Throughout the 20th century, telephone switchboards were devices used to connect circuits of telephones to establish telephone calls between users or other switchboards. The switchboard was an essential component of a manual telephone exchange, and was operated by switchboard operators who used electrical cords or switches to establish the connections.
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The electromechanical automatic telephone exchange, invented by Almon Strowger in 1888, gradually replaced manual switchboards in central telephone exchanges around the world. In 1919, the Bell System in Canada also adopted automatic switching as its future technology, after years of reliance on manual systems.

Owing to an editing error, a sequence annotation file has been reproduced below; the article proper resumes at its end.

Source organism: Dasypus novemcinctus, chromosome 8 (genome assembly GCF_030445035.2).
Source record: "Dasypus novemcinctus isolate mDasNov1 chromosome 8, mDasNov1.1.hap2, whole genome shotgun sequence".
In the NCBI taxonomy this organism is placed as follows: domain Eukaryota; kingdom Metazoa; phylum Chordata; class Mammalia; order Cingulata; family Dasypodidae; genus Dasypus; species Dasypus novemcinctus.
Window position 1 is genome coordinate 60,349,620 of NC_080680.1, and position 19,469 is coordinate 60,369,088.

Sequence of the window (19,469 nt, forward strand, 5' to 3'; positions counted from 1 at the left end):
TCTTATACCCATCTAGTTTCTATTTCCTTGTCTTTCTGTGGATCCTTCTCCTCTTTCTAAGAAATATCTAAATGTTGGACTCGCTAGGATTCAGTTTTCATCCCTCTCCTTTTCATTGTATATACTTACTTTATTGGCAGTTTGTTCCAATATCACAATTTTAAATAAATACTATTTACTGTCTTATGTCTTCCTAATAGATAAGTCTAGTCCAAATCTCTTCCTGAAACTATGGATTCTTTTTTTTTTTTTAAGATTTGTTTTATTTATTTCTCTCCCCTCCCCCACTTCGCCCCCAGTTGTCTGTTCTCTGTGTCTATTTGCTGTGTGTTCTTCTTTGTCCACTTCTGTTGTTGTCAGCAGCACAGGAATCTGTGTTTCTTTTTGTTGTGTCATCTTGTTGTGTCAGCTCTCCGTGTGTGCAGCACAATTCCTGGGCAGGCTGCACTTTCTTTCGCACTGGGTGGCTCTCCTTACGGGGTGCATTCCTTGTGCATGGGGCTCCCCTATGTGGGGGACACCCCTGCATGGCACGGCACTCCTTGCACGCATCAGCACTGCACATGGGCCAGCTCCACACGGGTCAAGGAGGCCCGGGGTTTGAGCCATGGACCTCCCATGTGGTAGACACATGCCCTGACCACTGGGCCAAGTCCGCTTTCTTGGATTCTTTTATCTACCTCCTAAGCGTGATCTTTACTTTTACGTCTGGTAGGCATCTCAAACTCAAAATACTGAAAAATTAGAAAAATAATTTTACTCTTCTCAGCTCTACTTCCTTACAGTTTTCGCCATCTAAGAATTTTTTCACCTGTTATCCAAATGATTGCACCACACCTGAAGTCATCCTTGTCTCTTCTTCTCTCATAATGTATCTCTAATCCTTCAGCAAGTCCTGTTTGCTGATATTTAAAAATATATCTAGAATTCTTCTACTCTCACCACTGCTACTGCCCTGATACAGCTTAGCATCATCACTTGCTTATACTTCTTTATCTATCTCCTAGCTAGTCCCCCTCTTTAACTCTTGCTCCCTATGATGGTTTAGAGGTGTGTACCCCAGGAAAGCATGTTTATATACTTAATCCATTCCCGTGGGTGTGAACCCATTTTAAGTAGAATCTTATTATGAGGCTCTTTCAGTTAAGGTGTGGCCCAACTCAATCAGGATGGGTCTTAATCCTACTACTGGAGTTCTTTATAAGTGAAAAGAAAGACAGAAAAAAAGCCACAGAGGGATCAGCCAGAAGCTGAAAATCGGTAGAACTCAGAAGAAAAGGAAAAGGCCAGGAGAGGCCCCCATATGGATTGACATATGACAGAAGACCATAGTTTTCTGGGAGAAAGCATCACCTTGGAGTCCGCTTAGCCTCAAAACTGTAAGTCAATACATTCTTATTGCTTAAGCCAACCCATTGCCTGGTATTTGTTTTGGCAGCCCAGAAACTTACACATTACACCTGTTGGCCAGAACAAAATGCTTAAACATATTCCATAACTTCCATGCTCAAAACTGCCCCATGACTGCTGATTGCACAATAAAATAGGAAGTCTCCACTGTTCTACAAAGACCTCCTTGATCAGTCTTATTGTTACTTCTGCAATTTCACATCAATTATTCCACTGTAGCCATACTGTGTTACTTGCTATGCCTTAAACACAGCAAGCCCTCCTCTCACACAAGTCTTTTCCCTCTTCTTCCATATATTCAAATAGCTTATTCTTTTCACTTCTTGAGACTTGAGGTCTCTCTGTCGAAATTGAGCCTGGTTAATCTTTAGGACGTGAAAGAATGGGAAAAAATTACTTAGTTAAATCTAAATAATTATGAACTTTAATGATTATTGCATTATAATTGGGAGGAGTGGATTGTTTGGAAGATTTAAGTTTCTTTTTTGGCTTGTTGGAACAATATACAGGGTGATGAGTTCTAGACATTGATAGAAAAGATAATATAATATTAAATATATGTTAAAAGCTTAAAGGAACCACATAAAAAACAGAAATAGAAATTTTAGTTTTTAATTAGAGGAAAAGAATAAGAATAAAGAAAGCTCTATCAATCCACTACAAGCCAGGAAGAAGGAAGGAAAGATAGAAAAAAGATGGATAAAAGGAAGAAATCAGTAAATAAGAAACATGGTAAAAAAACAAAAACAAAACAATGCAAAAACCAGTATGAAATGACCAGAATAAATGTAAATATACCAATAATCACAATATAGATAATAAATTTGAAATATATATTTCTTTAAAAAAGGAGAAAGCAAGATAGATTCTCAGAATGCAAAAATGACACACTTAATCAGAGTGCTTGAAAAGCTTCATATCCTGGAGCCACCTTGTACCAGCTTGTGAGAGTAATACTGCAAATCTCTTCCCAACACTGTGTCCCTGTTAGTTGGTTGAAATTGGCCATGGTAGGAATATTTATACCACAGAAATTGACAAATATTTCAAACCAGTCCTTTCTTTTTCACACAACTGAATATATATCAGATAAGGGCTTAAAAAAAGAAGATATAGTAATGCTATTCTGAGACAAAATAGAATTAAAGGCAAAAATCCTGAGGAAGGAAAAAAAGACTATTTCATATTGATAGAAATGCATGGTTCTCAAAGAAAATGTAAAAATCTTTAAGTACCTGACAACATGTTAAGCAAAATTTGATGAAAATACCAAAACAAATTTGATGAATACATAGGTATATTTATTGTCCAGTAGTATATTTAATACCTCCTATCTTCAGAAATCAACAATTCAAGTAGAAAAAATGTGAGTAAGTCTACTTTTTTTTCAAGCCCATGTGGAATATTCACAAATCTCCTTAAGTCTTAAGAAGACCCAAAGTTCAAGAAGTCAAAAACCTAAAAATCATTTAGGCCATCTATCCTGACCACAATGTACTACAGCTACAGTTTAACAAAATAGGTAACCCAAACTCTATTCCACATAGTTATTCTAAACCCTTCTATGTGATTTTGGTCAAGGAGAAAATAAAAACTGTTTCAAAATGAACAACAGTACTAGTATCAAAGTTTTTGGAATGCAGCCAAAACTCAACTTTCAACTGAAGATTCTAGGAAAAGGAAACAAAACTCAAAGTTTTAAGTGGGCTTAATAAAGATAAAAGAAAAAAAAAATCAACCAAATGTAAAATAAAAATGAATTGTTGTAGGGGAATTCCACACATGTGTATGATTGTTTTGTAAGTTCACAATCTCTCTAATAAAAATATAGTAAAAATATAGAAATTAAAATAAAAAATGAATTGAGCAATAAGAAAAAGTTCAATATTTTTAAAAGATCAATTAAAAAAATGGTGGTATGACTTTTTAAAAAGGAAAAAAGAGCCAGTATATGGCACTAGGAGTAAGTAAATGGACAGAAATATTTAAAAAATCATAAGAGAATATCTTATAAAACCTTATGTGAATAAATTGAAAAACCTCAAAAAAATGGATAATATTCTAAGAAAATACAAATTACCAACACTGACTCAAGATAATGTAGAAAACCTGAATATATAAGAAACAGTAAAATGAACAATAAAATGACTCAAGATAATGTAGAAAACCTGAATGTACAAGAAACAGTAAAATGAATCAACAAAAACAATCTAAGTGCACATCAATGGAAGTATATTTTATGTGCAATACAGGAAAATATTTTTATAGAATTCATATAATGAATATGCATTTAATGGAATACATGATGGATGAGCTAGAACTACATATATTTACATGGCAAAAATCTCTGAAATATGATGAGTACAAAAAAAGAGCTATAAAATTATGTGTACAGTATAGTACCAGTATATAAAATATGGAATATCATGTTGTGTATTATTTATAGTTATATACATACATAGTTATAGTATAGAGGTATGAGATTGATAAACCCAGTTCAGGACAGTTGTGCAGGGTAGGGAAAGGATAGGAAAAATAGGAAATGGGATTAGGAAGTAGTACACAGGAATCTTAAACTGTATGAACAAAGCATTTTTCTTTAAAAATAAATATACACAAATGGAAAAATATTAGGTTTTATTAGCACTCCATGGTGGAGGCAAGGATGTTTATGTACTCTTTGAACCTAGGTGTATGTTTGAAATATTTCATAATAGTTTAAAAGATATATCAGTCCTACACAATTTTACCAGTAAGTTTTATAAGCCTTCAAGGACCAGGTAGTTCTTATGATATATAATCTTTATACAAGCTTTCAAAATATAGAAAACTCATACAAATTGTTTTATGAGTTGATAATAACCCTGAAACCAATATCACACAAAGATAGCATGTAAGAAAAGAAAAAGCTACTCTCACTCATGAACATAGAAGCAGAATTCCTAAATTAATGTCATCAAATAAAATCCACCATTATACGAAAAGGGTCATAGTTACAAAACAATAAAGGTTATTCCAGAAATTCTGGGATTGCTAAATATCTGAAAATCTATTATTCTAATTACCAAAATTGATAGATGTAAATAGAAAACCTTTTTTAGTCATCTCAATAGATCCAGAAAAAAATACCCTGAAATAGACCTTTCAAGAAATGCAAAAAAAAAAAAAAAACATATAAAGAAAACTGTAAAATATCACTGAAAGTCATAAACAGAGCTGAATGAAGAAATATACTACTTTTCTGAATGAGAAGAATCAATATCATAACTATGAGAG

Nevertheless, many manual branch exchanges remained operational into the second half of the 20th century in many enterprises. Later electronic devices and computer technology gave the operator access to an abundance of features. A private branch exchange (PBX) in a business usually has an attendant console, or an auto-attendant function, which bypasses the operator.